Monday, April 23, 2012

Covering All The Bases

An amazingly detailed and lengthy primer on how to buy a state government appeared in yesterday's Los Angeles Times. It appears that AT&T has all the bases covered quite successfully.

The Speaker's Cup is the centerpiece of a corporate lobbying strategy so comprehensive and successful that it has rewritten the special-interest playbook in Sacramento. When it comes to state government, AT&T spends more money, in more places, than any other company.

It forges relationships on the putting green, in luxury suites and in Capitol hallways. It gives officials free tickets to Lady Gaga concerts. It takes lawmakers on trips around the globe and all-expenses-paid retreats in wine country. It dispenses millions in political donations and employs an army of lobbyists. It has spent more than $14,000 a day on political advocacy since 2005, when it merged with SBC into its current form.

A handful of labor unions and trade groups have spent more on a combination of lobbying and direct political giving, but state records show that in the last seven years, no single corporation has spent as much trying to influence lawmakers as AT&T. At the same time, a tide of consumer protections has ebbed and the company has been unshackled from the watchful eye of state regulators. ...

Many of the company's victories have come at the California Public Utilities Commission, a five-member panel appointed by the governor that oversees the telecommunications industry. Its members have waved through mergers, limited regulations on cellular service and helped AT&T rebuild itself into a telecom behemoth almost 30 years after it was split apart in the wake of a federal antitrust case.

The rest of AT&T's wins come at the state Capitol, where the company focuses most of its lobbying efforts. There, lawmakers have passed bills that have translated into millions of dollars for the firm's bottom line and stopped dozens of measures that AT&T has opposed.

And all of this money is in addition to campaign contributions, which, of course, are the the staples of corporate influence.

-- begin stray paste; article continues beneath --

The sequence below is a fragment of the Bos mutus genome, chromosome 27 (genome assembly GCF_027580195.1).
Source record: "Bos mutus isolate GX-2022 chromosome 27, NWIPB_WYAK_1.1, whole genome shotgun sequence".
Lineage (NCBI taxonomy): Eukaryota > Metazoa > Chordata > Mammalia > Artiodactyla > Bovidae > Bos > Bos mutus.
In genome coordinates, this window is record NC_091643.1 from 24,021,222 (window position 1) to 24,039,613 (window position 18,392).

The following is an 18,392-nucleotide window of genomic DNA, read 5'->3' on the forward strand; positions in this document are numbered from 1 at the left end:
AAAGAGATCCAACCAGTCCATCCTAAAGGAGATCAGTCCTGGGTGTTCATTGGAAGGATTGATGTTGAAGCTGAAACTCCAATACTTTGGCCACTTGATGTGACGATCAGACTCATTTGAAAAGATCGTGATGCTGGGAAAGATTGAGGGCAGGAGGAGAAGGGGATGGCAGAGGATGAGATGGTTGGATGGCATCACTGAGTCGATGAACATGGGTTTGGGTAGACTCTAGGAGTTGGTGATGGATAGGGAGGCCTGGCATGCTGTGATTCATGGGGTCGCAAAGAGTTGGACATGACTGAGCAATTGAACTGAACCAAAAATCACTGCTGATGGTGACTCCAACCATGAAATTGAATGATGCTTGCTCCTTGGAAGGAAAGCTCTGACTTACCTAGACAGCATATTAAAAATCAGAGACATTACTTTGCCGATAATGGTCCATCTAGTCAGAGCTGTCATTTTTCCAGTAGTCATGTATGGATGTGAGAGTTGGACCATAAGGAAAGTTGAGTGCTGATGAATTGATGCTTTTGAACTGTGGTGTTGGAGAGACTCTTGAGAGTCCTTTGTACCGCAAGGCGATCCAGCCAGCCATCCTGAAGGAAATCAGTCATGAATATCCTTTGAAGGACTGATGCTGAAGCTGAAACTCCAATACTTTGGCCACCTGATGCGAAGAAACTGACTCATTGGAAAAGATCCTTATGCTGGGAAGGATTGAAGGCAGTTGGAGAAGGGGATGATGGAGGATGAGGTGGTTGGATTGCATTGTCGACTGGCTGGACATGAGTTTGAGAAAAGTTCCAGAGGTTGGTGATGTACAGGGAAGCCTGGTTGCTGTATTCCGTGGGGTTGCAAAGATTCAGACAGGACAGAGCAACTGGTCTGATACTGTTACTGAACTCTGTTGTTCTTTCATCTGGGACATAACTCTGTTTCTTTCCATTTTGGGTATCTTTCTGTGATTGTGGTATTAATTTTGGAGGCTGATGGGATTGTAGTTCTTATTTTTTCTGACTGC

From 1999, when the state began keeping electronic records of lobbying activity, through the end of 2011, AT&T spent more money trying to influence public officials than any other single corporation. In those 13 years, according to records from the California secretary of state, AT&T and its affiliates spent more than $47 million on lobbying — more than twice the figure for the next biggest corporate spender, Edison International, which shelled out about $21.9 million.

In addition, AT&T hands out, on average, more than $1 million in political contributions each year. Every current member of the Legislature has received at least $1,000; chairmen of the committees that oversee the telecommunications industry get far more.

But wait! There's more. AT&T also uses another canny tool: charitable contributions.

Charitable giving has long been entwined with AT&T's political strategy. The firm has given $145,000 to two charter schools in Oakland founded by Gov. Jerry Brown, $50,000 of that since Brown was elected governor. It gives to a range of other groups, and many AT&T representatives serve on their boards. The organizations often back the company's priorities.

And you wonder why your AT&T bill gets higher, more complicated, almost impossible to figure out? All part of the "never give a sucker an even break" approach that the company has refined so well.

The article is long, but well worth the time spent reading it, and I urge you to do so.

And, I must say that even though I grouse a lot about the Times, this is a superb effort in investigative reporting. It exemplifies what our free press should be doing to educate us so we can raise holy hell when our government is subverted by the corporatocracy.

Well done. And more like this, please.

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